Good point on the not “new” transmission comment. I did ask about the remanufactured transmission as they were explaining how it would have a warranty of x amount of years and miles. I countered with that’s great, but if I do that and the exact same situation arises with this new transmission, is it going to be covered under that warranty? The guy told me no. With the issues it’s seeming to have and shown, I would assume more would come. Not worth it!

Thanks again!

Great point and thanks for the clarification. I haven’t understood the clear meaning of the “sealed” transmission, so that helps.

Hard to speculate on what went wrong and when - I bought it with just over 30k miles on it. It would be nice to know that in hindsight, just to piece things together.

I’m in agreement with you - the more I try to find out on this issue the more I’m realizing these seem to be common complaints with this make/model. Appreciate your advice!!

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I check the fluid level before the inspector arrives and also take a fluid sample. It helps when the service advisor informs me that the customer has an extended warranty and an inspector will be in on Thursday, communication is essential. I have had no problems with extended warranty companies.

I am not willing to clean/conceal a leak that was ignored that caused the transmission failure. Regular scheduled maintenance inspections should identify leaks.

Transmissions in modern vehicles are sealed with metal plugs, the driver has no access to the transmission fluid. Checking the transmission fluid level must be performed at a specific fluid temperature while accessing the fill and check plugs. Many regulars of this message board rely on professionals to check or replace transmission fluid.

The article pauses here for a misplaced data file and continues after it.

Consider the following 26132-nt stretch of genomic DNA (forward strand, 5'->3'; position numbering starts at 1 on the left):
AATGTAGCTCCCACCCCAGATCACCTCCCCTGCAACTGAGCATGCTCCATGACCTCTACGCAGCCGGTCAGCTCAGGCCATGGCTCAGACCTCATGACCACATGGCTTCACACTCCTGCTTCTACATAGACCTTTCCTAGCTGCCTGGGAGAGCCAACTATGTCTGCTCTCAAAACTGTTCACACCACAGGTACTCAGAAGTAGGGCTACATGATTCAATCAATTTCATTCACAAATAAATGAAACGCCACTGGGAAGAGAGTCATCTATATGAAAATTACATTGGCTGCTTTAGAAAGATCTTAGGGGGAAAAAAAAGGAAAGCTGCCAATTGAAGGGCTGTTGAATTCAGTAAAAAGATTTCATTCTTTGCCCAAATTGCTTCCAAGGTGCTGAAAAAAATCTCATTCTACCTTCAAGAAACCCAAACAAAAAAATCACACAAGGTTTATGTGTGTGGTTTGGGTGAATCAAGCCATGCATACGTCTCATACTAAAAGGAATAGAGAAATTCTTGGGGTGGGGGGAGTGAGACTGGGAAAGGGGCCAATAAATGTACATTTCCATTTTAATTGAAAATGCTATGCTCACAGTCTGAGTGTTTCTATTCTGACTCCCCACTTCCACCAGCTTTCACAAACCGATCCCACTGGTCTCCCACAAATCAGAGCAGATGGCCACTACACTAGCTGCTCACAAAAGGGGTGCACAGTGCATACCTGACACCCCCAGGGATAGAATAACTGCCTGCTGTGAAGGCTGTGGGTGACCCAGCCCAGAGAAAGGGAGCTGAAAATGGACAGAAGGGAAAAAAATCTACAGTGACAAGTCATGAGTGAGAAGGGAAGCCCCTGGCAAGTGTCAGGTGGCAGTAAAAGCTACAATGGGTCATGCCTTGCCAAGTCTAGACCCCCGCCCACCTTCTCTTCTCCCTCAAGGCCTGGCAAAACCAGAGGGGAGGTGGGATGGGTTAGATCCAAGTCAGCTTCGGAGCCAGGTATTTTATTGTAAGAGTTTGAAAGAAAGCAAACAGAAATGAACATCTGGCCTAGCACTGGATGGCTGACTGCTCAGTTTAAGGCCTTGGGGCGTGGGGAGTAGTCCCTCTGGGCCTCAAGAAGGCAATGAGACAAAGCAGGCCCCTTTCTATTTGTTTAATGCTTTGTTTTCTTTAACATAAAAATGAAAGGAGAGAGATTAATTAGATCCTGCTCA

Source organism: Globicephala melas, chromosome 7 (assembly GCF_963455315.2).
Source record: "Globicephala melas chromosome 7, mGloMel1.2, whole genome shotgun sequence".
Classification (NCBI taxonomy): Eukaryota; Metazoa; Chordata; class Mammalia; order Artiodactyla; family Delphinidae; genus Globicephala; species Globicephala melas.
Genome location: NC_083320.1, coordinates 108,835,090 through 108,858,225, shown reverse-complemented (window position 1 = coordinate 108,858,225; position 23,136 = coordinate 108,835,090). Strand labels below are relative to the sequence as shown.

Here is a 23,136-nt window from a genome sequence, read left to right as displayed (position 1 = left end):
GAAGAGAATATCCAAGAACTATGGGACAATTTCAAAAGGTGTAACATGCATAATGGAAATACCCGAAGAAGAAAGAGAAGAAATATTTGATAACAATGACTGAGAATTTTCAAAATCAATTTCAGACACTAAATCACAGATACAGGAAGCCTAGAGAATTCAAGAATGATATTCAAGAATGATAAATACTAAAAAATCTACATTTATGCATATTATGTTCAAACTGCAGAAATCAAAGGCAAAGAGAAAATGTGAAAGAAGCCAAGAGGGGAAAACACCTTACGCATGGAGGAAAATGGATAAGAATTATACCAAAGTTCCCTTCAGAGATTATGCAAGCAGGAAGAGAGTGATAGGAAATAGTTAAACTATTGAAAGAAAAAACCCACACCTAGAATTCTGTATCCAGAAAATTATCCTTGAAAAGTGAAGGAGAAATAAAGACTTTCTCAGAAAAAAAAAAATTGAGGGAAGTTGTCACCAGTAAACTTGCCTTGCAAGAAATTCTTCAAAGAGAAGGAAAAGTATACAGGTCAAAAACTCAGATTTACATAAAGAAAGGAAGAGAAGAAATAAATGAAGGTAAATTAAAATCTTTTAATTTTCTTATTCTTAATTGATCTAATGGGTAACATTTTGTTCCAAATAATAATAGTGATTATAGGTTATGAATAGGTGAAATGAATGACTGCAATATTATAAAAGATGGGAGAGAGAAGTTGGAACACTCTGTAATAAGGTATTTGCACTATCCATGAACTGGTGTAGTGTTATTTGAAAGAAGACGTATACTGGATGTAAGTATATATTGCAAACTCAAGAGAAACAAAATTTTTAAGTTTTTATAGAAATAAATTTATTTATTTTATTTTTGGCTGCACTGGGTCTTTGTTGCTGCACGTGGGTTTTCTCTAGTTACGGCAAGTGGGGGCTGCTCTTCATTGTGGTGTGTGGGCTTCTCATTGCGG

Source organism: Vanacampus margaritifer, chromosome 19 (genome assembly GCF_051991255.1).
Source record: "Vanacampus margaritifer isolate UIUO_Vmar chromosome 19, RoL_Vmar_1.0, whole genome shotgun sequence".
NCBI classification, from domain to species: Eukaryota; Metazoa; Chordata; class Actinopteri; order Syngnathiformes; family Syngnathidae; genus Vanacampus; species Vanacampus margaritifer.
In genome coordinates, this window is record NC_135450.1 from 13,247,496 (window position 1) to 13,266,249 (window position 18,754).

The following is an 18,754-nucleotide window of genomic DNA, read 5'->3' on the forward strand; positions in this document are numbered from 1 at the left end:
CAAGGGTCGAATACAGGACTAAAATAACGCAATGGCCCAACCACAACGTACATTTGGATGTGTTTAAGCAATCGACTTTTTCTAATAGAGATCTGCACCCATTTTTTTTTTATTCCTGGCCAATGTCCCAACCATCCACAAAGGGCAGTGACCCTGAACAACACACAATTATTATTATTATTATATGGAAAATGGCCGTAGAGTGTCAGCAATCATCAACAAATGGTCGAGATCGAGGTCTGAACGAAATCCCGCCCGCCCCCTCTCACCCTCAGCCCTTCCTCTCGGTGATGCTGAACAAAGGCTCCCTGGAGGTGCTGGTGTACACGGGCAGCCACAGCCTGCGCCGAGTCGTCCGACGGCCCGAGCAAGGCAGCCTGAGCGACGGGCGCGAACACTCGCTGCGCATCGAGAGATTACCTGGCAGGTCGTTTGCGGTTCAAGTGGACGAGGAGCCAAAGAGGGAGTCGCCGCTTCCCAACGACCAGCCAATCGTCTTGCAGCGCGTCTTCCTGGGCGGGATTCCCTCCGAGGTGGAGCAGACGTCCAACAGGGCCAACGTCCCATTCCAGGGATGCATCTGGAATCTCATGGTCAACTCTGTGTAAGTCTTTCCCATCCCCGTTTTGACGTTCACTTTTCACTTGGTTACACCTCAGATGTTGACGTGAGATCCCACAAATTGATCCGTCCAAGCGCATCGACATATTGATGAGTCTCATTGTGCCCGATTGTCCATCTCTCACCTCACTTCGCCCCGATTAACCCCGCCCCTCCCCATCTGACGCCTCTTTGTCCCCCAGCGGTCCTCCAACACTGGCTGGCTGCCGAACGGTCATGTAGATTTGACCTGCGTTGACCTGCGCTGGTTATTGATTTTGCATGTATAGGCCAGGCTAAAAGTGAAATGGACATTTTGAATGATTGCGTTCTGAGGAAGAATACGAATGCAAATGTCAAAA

Good to know. I was told there was no sign of a leak - they were kind of stumped as to why it was empty.

Thanks for the clarification and insight on ‘sealed’ transmissions. :+1:t3:

Mustangman says: there is no such thing as a sealed transmission. Of course, every transmission has input and output seals. If there is a drain and fill plug, then the owner’s manual should tell you the interval that new fluid is needed. This should be followed, and the old fluid volume noted to see if there is excess leakage. If there is an excess, the warranty should cover it.
Consumer Reports seems to like Nissan’s again, but I personally think they did themselves in with me by their lack of response to the CVT issue.

I don’t know the OPs financial situation, but I was in the same boat some years back with a 1965 Rambler. I was in graduate school and the manual transmission wouldn’t shift without grinding and was difficult to move the shifter. The Rambler was 5 years old at the time. I thought seriously about trading the Rambler, but instead got recommendations for the best independent town and had the transmission repaired. That turned out to be a good decision. The Rambler got us through school and a couple years beyond. The money I saved allowed us to.make a down paymenton a house. Ultimately, when we had a steady income, the Rambler was replaced with a Ford Maverick.